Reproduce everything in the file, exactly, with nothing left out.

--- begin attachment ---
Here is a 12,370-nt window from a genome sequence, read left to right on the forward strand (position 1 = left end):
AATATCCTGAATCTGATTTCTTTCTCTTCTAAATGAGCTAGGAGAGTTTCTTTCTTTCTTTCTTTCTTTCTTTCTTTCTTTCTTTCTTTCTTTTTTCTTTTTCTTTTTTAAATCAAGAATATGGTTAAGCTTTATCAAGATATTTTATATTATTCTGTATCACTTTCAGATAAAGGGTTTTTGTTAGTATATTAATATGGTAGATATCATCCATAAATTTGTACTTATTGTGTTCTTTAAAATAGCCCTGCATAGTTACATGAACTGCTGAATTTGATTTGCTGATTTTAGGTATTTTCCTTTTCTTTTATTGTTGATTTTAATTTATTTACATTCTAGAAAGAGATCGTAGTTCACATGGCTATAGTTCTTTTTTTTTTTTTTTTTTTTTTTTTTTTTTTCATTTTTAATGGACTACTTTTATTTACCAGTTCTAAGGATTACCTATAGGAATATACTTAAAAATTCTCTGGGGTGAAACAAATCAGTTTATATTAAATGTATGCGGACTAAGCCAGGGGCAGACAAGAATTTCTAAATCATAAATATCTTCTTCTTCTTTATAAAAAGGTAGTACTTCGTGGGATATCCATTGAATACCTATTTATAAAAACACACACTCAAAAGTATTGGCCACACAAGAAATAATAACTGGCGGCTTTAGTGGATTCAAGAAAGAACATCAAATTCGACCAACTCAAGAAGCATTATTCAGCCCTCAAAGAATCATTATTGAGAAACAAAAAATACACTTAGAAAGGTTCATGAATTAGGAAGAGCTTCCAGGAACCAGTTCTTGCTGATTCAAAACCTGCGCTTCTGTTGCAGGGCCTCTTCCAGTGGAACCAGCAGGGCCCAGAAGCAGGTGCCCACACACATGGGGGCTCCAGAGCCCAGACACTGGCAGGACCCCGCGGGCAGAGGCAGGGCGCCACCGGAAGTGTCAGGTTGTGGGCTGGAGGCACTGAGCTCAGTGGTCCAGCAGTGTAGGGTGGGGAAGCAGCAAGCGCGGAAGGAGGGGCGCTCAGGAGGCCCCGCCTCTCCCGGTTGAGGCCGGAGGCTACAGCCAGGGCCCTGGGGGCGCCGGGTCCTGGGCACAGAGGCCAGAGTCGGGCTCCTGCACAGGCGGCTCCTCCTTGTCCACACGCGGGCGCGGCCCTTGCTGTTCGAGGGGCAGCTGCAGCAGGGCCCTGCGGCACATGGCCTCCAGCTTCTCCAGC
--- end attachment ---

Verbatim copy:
Here is a 12,370-nt window from a genome sequence, read left to right on the forward strand (position 1 = left end):
AATATCCTGAATCTGATTTCTTTCTCTTCTAAATGAGCTAGGAGAGTTTCTTTCTTTCTTTCTTTCTTTCTTTCTTTCTTTCTTTCTTTCTTTTTTCTTTTTCTTTTTTAAATCAAGAATATGGTTAAGCTTTATCAAGATATTTTATATTATTCTGTATCACTTTCAGATAAAGGGTTTTTGTTAGTATATTAATATGGTAGATATCATCCATAAATTTGTACTTATTGTGTTCTTTAAAATAGCCCTGCATAGTTACATGAACTGCTGAATTTGATTTGCTGATTTTAGGTATTTTCCTTTTCTTTTATTGTTGATTTTAATTTATTTACATTCTAGAAAGAGATCGTAGTTCACATGGCTATAGTTCTTTTTTTTTTTTTTTTTTTTTTTTTTTTTTTCATTTTTAATGGACTACTTTTATTTACCAGTTCTAAGGATTACCTATAGGAATATACTTAAAAATTCTCTGGGGTGAAACAAATCAGTTTATATTAAATGTATGCGGACTAAGCCAGGGGCAGACAAGAATTTCTAAATCATAAATATCTTCTTCTTCTTTATAAAAAGGTAGTACTTCGTGGGATATCCATTGAATACCTATTTATAAAAACACACACTCAAAAGTATTGGCCACACAAGAAATAATAACTGGCGGCTTTAGTGGATTCAAGAAAGAACATCAAATTCGACCAACTCAAGAAGCATTATTCAGCCCTCAAAGAATCATTATTGAGAAACAAAAAATACACTTAGAAAGGTTCATGAATTAGGAAGAGCTTCCAGGAACCAGTTCTTGCTGATTCAAAACCTGCGCTTCTGTTGCAGGGCCTCTTCCAGTGGAACCAGCAGGGCCCAGAAGCAGGTGCCCACACACATGGGGGCTCCAGAGCCCAGACACTGGCAGGACCCCGCGGGCAGAGGCAGGGCGCCACCGGAAGTGTCAGGTTGTGGGCTGGAGGCACTGAGCTCAGTGGTCCAGCAGTGTAGGGTGGGGAAGCAGCAAGCGCGGAAGGAGGGGCGCTCAGGAGGCCCCGCCTCTCCCGGTTGAGGCCGGAGGCTACAGCCAGGGCCCTGGGGGCGCCGGGTCCTGGGCACAGAGGCCAGAGTCGGGCTCCTGCACAGGCGGCTCCTCCTTGTCCACACGCGGGCGCGGCCCTTGCTGTTCGAGGGGCAGCTGCAGCAGGGCCCTGCGGCACATGGCCTCCAGCTTCTCCAGC